The deficit isn't a math problem – it's a rules problem
The new budget proposals underline an old Kane-ism: The deficit isn't a math problem. If it were, Congress would have solved it already.
I'm as encouraged as the next Serious Person to talk about the intricacies of budgetary math. What do you non-economists think we do on Friday nights, anyway. So the report of President Obama's budget commission is the perfect Thanksgiving feast. For an abbreviated summary, I recommend Kevin Hassett, Felix Salmon, and the pointers provided by the ever reliable Mark Thoma. For fun, I'll provide snippets from each of the three, and challenge you to guess whose is whose:Skip to next paragraph
Writer, Kauffman’s Growthology.org
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A ... On the other hand, bold ideas in terms of new taxes — carbon taxes, wealth taxes, Tobin taxes, consumption taxes, you name it — are nowhere to be seen: as Jonathan Chait says, this is “a plan that’s tilted, overwhelmingly, toward Republican priorities”. Which means a large dash of wishful thinking, a bunch of tax cuts (!), and even a cap on the amount of tax revenues that the government can bring in. How that’s meant to help reduce the deficit I have no idea.
B ... Beginning a tax overhaul by closing loopholes is a strategy that should appeal to those on the political left, the ones that so far are voicing the loudest criticism of the Bowles-Simpson plan. A chart released with the plan shows that eliminating all tax breaks, other than the refundable credits targeted toward the poor, would reduce the after-tax income of those in the top 1 percent of the income distribution by almost 14 percent, those in the middle quintile by about 4 percent, and those at the bottom by only about 1 percent.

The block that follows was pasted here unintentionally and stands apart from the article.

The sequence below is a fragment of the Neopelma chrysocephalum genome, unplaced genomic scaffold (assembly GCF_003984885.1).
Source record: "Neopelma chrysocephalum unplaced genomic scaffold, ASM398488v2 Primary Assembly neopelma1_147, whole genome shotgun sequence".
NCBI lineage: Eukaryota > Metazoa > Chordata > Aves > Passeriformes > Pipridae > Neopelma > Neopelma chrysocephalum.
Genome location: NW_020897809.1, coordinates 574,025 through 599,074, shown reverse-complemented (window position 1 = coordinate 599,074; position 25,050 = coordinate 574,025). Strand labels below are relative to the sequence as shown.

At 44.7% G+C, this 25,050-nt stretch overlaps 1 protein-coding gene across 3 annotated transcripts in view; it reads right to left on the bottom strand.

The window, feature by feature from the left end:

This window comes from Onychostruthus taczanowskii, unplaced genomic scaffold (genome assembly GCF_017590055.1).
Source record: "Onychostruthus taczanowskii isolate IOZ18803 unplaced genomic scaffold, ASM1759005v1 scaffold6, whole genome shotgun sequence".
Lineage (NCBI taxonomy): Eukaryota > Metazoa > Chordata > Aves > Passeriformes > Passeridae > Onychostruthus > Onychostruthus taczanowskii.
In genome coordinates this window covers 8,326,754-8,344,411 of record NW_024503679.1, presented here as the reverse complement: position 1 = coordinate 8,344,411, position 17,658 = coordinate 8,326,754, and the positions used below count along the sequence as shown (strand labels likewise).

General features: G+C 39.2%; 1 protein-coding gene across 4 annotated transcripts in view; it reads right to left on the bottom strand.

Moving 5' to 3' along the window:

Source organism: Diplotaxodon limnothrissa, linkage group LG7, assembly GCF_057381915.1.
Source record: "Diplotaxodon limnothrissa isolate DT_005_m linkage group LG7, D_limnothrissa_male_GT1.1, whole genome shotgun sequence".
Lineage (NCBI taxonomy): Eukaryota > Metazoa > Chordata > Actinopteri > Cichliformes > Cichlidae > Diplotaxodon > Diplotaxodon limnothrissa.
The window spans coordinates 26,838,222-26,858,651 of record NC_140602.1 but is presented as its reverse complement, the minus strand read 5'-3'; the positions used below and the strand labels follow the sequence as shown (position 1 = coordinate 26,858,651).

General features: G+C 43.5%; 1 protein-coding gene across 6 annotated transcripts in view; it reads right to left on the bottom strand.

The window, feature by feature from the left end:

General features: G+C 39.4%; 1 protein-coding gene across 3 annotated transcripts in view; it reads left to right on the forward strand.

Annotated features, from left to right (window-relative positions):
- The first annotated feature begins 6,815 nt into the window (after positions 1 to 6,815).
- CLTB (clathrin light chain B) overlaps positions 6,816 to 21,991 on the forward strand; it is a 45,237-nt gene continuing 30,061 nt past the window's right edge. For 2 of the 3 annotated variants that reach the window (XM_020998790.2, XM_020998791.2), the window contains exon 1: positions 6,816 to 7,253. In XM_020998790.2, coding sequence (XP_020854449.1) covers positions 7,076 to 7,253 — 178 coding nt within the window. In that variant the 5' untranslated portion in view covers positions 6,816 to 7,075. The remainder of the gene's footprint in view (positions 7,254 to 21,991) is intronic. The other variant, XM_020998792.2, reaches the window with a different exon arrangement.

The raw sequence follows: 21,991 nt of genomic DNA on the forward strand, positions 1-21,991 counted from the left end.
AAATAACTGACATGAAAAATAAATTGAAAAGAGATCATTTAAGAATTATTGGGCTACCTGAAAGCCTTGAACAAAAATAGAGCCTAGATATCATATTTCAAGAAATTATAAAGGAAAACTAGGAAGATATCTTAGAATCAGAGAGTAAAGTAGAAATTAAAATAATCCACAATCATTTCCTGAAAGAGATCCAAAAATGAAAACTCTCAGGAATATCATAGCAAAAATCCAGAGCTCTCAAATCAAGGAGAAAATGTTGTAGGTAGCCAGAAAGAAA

C ... One third of of the deficit reduction under Bowles-Simpson is from revenue increases, and two thirds is from spending cuts. The above is about tax cuts, but the spending cuts will, in the end, likely hit lower income households harder and end up being regressive as well.
My take is that the deficit commission is fine economics. I do think capping the amount of federal tax revenue is key, so I like that aspect greatly. Such a guarantee is a minimum to get a serious political conversation. Capping federal spending, which the report also endorses, is also essential. But I think the whole of the entrepreneurial community won't like treating capital gains as income. The public might understand this better if we just described cap gains as startup gains. Or maybe growth gains. As Uncle Miltie says, you tax more of something, you get less of it. Do we really want fewer startups?